• What is an Annuity?
  • Example of an Annuity
  • Time Value of Money – How Does It Fit Into Your Business?
  • Future Worth of Money
  • Present Worth of Money
  • Example Review of How Your Technology’s Value is Impacted by Time
  • Investment Decision Frameworks and Drivers
    • Qualitative Decision Framework
    • Quantitative Decision Framework
  • Investment Decision out of Necessity
  • Replacing Worn out and Obsolete Equipment
  • Repairs to Facilities
  • Research and Development
  • The Investment Evaluation and the Market Strategy; Integrating the Two and  Making a Decision
  • Case Study:  Start to finish; taking a product from beginning to sale.
  • Wrap-up:  Putting It All Together – Group Discussion
Course Overview

Course in a Nutshell

By training, engineers are very cognizant of the need to engineer a network to the defined KPI’s and take pride in acquiring the knowledge and skills that help them do that. They are less aware that every engineering decision or trade-off they make has economic consequences as well.
Like Engineering, Engineering Economics is also a well-established discipline with its concepts, terminology, methods, and considerations. Mastering the basics of engineering economics will help you understand the economic impact of the many technical choices you make as an engineer. Whether you are selecting a new technology, making lease versus buy decisions, doing break-even analyses, or computing return on your infrastructure investment, the course will help you acquire as good an appreciation of the economic trade-offs as you do of the engineering issues. It will help you make engineering decisions in a manner that is consistent with your company’s operating and capital expense policies and other financial objectives.


Customize It!

Customize this course to your company’s specific requirements by adding or omitting topics and including examples and case studies specific to your organization. If you are faced with a particular engineering economic decision, we can work it into the course as a class case study. The course duration can be expanded or shortened as needed. While the course is aimed at a telecom audience, it can be adapted to other engineering disciplines as well.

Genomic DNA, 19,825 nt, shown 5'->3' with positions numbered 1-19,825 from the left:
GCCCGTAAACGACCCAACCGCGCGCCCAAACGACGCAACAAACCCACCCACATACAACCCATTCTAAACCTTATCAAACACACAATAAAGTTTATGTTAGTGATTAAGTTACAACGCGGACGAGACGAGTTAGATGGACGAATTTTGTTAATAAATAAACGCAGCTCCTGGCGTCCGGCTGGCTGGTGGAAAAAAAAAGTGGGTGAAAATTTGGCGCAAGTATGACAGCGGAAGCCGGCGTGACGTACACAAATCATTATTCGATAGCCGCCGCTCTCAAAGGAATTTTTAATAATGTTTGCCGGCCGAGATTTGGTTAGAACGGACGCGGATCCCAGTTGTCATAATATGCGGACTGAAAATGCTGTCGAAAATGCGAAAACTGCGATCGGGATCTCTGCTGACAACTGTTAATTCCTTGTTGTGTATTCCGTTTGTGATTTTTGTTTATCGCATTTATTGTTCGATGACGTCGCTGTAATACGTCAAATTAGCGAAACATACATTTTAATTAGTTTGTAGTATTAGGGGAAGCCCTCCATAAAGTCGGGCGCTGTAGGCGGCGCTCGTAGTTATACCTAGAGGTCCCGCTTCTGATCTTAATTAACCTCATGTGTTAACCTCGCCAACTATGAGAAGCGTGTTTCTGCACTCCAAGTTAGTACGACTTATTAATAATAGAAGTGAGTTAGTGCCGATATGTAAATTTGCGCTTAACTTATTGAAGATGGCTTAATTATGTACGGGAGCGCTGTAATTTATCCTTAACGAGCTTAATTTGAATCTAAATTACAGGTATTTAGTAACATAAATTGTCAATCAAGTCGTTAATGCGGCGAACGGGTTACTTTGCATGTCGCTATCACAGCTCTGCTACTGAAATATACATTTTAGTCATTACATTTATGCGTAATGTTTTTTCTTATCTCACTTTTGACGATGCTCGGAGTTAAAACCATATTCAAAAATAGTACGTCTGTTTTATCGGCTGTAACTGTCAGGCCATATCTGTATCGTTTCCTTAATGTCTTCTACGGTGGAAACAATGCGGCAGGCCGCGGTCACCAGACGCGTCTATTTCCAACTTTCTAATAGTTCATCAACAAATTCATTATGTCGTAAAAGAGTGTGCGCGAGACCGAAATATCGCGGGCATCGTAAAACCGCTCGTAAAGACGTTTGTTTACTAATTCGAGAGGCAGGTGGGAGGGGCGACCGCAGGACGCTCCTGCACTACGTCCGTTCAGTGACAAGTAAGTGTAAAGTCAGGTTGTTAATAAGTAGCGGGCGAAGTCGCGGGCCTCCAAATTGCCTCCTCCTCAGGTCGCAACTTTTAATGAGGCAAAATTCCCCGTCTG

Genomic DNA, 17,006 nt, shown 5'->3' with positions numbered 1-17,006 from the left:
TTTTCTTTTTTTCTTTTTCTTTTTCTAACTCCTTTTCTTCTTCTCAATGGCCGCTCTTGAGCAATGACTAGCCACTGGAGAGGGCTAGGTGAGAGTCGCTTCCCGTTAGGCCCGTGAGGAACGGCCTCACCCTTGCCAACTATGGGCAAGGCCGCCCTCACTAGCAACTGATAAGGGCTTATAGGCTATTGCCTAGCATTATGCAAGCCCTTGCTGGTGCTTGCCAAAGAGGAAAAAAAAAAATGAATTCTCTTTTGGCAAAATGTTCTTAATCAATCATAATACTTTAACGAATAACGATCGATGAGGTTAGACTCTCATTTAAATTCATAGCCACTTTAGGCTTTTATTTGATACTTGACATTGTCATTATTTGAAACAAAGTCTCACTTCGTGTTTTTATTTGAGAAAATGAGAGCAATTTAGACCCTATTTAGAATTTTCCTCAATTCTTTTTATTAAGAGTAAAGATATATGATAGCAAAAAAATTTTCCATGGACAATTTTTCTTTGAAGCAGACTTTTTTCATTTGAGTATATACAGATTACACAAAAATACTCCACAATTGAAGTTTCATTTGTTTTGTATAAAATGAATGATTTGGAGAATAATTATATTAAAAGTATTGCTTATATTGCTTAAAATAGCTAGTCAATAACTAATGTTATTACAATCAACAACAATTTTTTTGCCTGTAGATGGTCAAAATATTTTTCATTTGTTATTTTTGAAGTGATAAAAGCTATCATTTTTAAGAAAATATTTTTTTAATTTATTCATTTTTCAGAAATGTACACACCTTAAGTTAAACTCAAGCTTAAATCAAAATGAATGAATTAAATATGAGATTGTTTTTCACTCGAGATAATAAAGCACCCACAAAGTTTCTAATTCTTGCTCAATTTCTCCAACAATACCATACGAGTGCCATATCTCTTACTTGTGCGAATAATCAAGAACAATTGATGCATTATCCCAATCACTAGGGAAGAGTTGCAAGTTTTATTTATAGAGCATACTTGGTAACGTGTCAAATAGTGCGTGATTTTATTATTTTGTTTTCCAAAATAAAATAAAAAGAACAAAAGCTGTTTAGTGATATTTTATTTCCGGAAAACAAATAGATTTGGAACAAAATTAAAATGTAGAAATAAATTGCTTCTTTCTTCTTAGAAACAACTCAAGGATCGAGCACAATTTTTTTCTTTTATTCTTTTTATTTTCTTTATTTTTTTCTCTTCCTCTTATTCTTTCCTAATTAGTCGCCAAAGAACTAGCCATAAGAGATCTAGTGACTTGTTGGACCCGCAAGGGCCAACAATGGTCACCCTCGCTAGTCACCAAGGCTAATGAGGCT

Learn How To

  • Learn the key definitions and concepts of engineering economics
  • Explain how economics plays into technology deployment decisions
  • Utilize the economic considerations, tools, and techniques that will help you engineer networks that are cost effective and meet your company’s broader financial objectives
Audience / Prerequisites

Aimed At

This course is aimed at design engineers, senior engineers, project engineers, engineering managers, directors, and others engaged in telecommunications engineering activities that have economic impact.



While there are no particular course prerequisites, you should have performed enough engineering work at a level that has provided you with some exposure to the economic considerations that underlie engineering decisions.

Related Courses
  • “Great content, super presentation, Joe is a great teacher!” – Ken Tillman, Transport Planning, Verizon Wireless
  • “Liked that we were able to work with VZW NPV model. Instructor has real-world experience to back up the training. The points brought up in discussing costs should be known by all engineers and buyers.” – Bobby Love, Interconnect Engineer, Verizon Wireless